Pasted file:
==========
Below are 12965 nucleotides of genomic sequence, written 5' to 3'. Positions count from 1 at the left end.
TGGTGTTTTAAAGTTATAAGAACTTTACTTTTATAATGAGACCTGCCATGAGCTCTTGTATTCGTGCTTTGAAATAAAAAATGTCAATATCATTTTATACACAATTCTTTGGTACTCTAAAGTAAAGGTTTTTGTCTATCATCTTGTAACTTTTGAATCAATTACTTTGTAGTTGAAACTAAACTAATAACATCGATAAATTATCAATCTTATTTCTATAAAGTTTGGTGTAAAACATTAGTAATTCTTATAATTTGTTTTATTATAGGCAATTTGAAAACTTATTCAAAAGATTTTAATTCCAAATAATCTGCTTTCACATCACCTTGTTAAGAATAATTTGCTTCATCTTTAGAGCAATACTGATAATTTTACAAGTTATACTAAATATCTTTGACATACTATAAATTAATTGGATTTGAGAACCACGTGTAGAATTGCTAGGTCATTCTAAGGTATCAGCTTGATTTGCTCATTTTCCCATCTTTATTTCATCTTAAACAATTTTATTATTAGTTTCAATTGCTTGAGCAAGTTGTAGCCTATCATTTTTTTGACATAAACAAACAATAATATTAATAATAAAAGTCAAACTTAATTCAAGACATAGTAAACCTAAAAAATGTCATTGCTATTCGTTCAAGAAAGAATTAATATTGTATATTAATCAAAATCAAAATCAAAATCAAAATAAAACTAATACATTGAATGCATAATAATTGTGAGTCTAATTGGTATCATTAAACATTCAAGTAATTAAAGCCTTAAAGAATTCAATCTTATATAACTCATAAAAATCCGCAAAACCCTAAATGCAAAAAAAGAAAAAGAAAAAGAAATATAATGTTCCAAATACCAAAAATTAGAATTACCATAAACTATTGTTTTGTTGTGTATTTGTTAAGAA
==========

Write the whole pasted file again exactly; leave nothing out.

Below are 12965 nucleotides of genomic sequence, written 5' to 3'. Positions count from 1 at the left end.
TGGTGTTTTAAAGTTATAAGAACTTTACTTTTATAATGAGACCTGCCATGAGCTCTTGTATTCGTGCTTTGAAATAAAAAATGTCAATATCATTTTATACACAATTCTTTGGTACTCTAAAGTAAAGGTTTTTGTCTATCATCTTGTAACTTTTGAATCAATTACTTTGTAGTTGAAACTAAACTAATAACATCGATAAATTATCAATCTTATTTCTATAAAGTTTGGTGTAAAACATTAGTAATTCTTATAATTTGTTTTATTATAGGCAATTTGAAAACTTATTCAAAAGATTTTAATTCCAAATAATCTGCTTTCACATCACCTTGTTAAGAATAATTTGCTTCATCTTTAGAGCAATACTGATAATTTTACAAGTTATACTAAATATCTTTGACATACTATAAATTAATTGGATTTGAGAACCACGTGTAGAATTGCTAGGTCATTCTAAGGTATCAGCTTGATTTGCTCATTTTCCCATCTTTATTTCATCTTAAACAATTTTATTATTAGTTTCAATTGCTTGAGCAAGTTGTAGCCTATCATTTTTTTGACATAAACAAACAATAATATTAATAATAAAAGTCAAACTTAATTCAAGACATAGTAAACCTAAAAAATGTCATTGCTATTCGTTCAAGAAAGAATTAATATTGTATATTAATCAAAATCAAAATCAAAATCAAAATAAAACTAATACATTGAATGCATAATAATTGTGAGTCTAATTGGTATCATTAAACATTCAAGTAATTAAAGCCTTAAAGAATTCAATCTTATATAACTCATAAAAATCCGCAAAACCCTAAATGCAAAAAAAGAAAAAGAAAAAGAAATATAATGTTCCAAATACCAAAAATTAGAATTACCATAAACTATTGTTTTGTTGTGTATTTGTTAAGAA